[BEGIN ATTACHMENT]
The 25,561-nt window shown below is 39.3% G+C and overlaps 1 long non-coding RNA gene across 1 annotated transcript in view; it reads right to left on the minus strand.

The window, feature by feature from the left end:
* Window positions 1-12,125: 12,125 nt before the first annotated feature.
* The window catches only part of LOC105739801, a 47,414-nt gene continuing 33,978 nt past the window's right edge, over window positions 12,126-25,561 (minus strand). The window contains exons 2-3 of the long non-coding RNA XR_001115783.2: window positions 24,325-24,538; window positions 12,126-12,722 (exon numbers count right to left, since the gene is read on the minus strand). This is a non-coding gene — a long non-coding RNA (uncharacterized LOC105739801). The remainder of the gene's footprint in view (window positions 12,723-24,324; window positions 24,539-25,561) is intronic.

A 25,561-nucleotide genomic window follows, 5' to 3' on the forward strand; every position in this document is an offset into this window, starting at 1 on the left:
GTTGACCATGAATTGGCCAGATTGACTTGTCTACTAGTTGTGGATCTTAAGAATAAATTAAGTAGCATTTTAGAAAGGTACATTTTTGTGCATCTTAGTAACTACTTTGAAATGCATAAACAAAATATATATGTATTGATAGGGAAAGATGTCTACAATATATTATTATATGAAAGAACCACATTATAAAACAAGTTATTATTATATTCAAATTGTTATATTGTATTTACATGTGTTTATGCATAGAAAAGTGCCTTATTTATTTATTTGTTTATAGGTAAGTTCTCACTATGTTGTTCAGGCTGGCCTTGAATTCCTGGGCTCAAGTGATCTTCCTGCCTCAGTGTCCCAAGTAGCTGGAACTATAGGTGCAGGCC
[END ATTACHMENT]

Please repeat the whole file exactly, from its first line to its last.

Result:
The 25,561-nt window shown below is 39.3% G+C and overlaps 1 long non-coding RNA gene across 1 annotated transcript in view; it reads right to left on the minus strand.

The window, feature by feature from the left end:
* Window positions 1-12,125: 12,125 nt before the first annotated feature.
* The window catches only part of LOC105739801, a 47,414-nt gene continuing 33,978 nt past the window's right edge, over window positions 12,126-25,561 (minus strand). The window contains exons 2-3 of the long non-coding RNA XR_001115783.2: window positions 24,325-24,538; window positions 12,126-12,722 (exon numbers count right to left, since the gene is read on the minus strand). This is a non-coding gene — a long non-coding RNA (uncharacterized LOC105739801). The remainder of the gene's footprint in view (window positions 12,723-24,324; window positions 24,539-25,561) is intronic.

A 25,561-nucleotide genomic window follows, 5' to 3' on the forward strand; every position in this document is an offset into this window, starting at 1 on the left:
GTTGACCATGAATTGGCCAGATTGACTTGTCTACTAGTTGTGGATCTTAAGAATAAATTAAGTAGCATTTTAGAAAGGTACATTTTTGTGCATCTTAGTAACTACTTTGAAATGCATAAACAAAATATATATGTATTGATAGGGAAAGATGTCTACAATATATTATTATATGAAAGAACCACATTATAAAACAAGTTATTATTATATTCAAATTGTTATATTGTATTTACATGTGTTTATGCATAGAAAAGTGCCTTATTTATTTATTTGTTTATAGGTAAGTTCTCACTATGTTGTTCAGGCTGGCCTTGAATTCCTGGGCTCAAGTGATCTTCCTGCCTCAGTGTCCCAAGTAGCTGGAACTATAGGTGCAGGCC